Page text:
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North Oyster Volunteer Fire Department celebrates 60 Years of Service

On Sept. 9, the North Oyster Volunteer Fire Department is celebrating its 60th anniversary with a public open house. Drop into the North Oyster station on Yellow Point Road from 11 am to 3 pm.

This fun family event features historical displays,  fire hose, rescue and extraction demos, a silent auction, door prizes, and burgers and hot dogs. There will also be a free child car seat safety check on site, says Chief Jason Layman.

Starting at 12:30pm there will be speakers and service awards with two members receiving their 30 year service awards.

Sixty years of serving the community is a milestone worth celebrating. Chief Layman  who has been a member for over 25 years says he has seen many changes. Today’s volunteer fire fighters are held to the same high standards as professional fulltime firefighters.

Volunteer fire fighters save municipalities and regional districts millions of dollars. While NOVFD is not lacking for operational funds, they have out-grown their hall, and are storing some equipment off-site.

The ongoing challenge they face is recruitment. “We are always looking for new members as some retire or move away,” says Layman.

The NOVFD currently has 18 members but would like to increase their roster to 30. The commitment is once a week practice, with a six month training period to get certification.  A large percentage of the annual budget is allocated exclusively to training.

They are also roles that don’t require the fitness to be able to charge into burning buildings, says Layman. People of all ages and fitness levels  are needed to assist with running the trucks, managing the hall, communications, etc. “Work is underway to develop an auxiliary program that could manage some of these tasks, leaving fire-fighters to focus on call-outs and not “burning them out” with other tasks.”

“It feels great to do good for your community.”

Looking back

The North Oyster Volunteer Fire Department was incorporated  on September 18, 1957, after five months of discussion by the North Oyster Rate payers Association.

A 1936 International fire truck was purchased for $500.  The first fire truck was housed in a garage on Jack Cairns property until the fire hall was completed in 1967. During this time, Mr. Cairns’ own vehicles were exposed to the elements. Mr. and Mrs. Fred Cairns donated the land on which the fire hall was built. They also provided water from their well for use in the hall. Sandy Trudell donated the cost of having the original lot cleared.

The first officers were: Honorary Chief, A.B. (Barney) Wilson; Fire Chief Tom Hawthornthwaite (who served a total of 13 years); Deputy Chief Jack Cairns; Fire Captain Harold Adshead (who also designed the fire hall and ultimately officially opened the building on December 9, 1967); First Lieutenant Norman Trudell; Second Lieutenant Fred Bell; Third Lieutenant Don Wilson; Alternatives Cliff Williams and Dave Fisher; and Secretary Alex Smith (who served as Secretary-Treasurer for nine years). Jack Cairns and Jim Morgan served as Chief for two years each, and Doug Lambert for four.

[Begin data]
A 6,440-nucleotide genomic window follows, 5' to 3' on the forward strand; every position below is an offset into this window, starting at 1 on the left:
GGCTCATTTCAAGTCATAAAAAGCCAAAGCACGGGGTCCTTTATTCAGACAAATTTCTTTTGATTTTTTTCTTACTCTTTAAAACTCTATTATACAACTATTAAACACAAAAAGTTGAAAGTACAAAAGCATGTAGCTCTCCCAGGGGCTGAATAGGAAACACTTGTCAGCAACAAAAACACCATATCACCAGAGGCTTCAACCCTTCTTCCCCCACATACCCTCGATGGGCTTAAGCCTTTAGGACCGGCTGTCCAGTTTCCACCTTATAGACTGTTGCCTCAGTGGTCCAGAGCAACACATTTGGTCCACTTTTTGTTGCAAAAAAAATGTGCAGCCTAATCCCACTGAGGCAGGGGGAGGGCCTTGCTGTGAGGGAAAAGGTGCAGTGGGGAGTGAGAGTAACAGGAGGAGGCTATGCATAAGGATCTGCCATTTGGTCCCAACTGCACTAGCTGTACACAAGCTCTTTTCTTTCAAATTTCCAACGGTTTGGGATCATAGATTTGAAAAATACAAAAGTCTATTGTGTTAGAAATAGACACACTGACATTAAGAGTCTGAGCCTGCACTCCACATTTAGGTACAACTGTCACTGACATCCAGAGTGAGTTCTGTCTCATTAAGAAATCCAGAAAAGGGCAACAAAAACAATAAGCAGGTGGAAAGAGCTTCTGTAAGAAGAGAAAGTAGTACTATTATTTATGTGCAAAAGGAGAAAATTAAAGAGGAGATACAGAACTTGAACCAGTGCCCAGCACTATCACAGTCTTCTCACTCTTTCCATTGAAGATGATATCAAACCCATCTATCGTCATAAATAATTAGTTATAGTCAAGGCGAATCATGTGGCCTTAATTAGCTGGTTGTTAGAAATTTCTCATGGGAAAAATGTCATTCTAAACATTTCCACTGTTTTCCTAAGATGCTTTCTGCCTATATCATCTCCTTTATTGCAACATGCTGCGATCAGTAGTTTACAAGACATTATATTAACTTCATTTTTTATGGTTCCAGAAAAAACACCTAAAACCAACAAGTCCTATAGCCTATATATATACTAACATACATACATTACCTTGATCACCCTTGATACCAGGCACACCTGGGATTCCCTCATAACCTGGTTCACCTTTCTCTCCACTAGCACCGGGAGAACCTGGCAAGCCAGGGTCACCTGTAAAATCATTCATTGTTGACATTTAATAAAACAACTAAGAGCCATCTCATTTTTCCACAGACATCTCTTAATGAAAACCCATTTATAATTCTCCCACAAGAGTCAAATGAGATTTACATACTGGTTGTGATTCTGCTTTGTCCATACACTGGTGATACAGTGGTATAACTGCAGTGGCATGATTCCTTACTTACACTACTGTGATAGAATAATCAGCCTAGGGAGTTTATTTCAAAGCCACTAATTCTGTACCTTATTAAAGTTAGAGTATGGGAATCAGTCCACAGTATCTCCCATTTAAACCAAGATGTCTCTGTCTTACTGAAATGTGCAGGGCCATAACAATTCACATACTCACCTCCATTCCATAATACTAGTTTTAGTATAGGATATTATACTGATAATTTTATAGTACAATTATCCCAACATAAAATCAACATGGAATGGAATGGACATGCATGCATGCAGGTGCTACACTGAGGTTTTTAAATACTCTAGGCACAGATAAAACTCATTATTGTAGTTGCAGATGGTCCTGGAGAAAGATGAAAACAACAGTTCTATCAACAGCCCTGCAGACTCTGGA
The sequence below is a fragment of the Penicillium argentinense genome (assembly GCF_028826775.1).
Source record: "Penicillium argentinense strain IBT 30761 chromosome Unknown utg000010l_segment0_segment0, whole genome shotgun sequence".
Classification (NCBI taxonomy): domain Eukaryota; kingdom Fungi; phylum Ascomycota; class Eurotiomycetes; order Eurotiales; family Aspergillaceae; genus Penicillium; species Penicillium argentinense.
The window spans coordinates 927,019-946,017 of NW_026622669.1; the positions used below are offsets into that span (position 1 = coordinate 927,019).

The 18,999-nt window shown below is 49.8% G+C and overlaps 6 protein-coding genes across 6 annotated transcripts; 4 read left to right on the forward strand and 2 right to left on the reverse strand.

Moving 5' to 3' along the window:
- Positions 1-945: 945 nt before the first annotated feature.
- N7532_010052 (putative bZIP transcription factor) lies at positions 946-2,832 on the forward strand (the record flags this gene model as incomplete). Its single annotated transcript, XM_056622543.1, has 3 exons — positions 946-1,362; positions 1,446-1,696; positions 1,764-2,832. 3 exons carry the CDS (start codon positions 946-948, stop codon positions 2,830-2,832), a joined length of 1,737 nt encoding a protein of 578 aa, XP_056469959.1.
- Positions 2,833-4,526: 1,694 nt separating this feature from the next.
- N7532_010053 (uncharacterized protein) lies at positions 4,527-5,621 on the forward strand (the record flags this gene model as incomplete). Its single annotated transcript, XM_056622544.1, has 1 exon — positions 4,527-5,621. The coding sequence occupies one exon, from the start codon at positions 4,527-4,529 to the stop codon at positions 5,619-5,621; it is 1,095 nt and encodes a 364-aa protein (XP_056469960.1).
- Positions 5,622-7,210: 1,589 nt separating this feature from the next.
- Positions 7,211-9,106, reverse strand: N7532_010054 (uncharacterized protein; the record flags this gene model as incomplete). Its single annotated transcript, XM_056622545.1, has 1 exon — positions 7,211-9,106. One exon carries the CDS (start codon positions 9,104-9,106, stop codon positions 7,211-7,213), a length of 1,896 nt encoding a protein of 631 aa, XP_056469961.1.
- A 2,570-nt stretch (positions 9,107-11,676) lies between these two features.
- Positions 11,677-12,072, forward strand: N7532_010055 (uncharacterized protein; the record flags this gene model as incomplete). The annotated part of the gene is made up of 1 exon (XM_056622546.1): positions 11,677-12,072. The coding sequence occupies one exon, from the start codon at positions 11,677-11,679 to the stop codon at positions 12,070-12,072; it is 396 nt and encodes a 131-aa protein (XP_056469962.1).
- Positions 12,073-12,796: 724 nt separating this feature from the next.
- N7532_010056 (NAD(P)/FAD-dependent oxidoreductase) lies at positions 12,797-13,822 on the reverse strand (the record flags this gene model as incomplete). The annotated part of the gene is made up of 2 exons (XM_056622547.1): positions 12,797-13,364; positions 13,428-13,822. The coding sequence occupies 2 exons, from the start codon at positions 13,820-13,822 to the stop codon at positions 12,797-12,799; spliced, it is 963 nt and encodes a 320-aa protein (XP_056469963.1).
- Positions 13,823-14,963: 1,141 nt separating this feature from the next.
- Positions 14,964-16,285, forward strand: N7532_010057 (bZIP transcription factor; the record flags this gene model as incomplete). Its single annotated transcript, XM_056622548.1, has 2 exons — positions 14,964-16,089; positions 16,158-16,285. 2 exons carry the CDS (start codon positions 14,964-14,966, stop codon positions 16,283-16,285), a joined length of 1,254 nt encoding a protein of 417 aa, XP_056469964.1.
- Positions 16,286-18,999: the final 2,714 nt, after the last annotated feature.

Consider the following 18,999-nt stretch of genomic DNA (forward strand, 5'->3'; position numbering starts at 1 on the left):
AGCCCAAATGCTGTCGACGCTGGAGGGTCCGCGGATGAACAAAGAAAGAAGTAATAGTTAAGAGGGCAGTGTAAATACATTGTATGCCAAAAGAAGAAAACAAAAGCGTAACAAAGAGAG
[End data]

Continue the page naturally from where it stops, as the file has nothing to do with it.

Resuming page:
A Ladies Auxiliary was formed September18, 1958 with Irene Hawthornthwaite as president; Vice-president Jackie Dick; secretary-treasurer Charlotte Williams; and Dorothy Scofield. The sale of 200 cookbooks compiled by the Auxiliary members was a source of revenue along with cabaret dances at the Cedar Community Hall.

From 1959, funds were raised for the materials for the hall, and volunteer work parties were organized under the Building Committee. The committee consisted of Harold Adshead, Jack Bell and Bill Doskotch. The hall was completed in 1967 as North Oyster’s centennial project, at a cost of $9,800. The area serviced included Takala Road to the Nanaimo River at Cassidy, over to the Dogwood Store in Cedar, and across to Yellow Point. In 1959 there were 214 parcels of property in the fire district, not including Waterloo.

In March1967, North Oyster Volunteer Fire Department came under the jurisdiction of the regional District of Cowichan Valley. It was the first fire department to be organized by a Regional District. The first Board of Directors selected were: Tom Hawthornthwaite, Bob Scofield, Herb Randall, Jim Williams, Max deJong, and Alex Smith as secretary-treasurer.

A 1969 Ford 750, 625gpm triple combination pumper truck was officially received September 6, 1969 and designated Engine 2.

In 1972, a used 1960 Ford 750 cab and chassis was purchased for $1,577. Using the facilities of  Howie Davis and later Alex Wickham, work-parties were organized under Keith Wyndlow to enlarge the tank formerly used on the original truck and install an extra large valve to ensure a quick “turn-around time” when hauling and dropping water . The truck was put into service in 1973. An adjacent piece of property, 100’X100’ was purchased from Mr. and Mrs. Fred Cairns in 1972, for a low price of $500, creating a parking area and space for expansion at a future date if necessary.

A referendum for $60,000 was passed November 17, 1979 for a new cab-over tanker of 1,000 gallons and equipment, including a power take-off mounted pump. An addition was put on the fire hall, partly by volunteers under the direction of Barry Patterson. Over the following years they acquired and replaced trucks and apparatus.

The members of the North Oyster Volunteer Fire Department are dedicated to serving our community. Willing to respond to any kind of emergency at any time of day or night. They put their own lives on hold to assist anyone, from neighbour to complete stranger.

NOVFD your community thanks you!

If you are interested in serving your community, please contact them for an application and more information. They are recruiting now. Visit www


About the author: Angie

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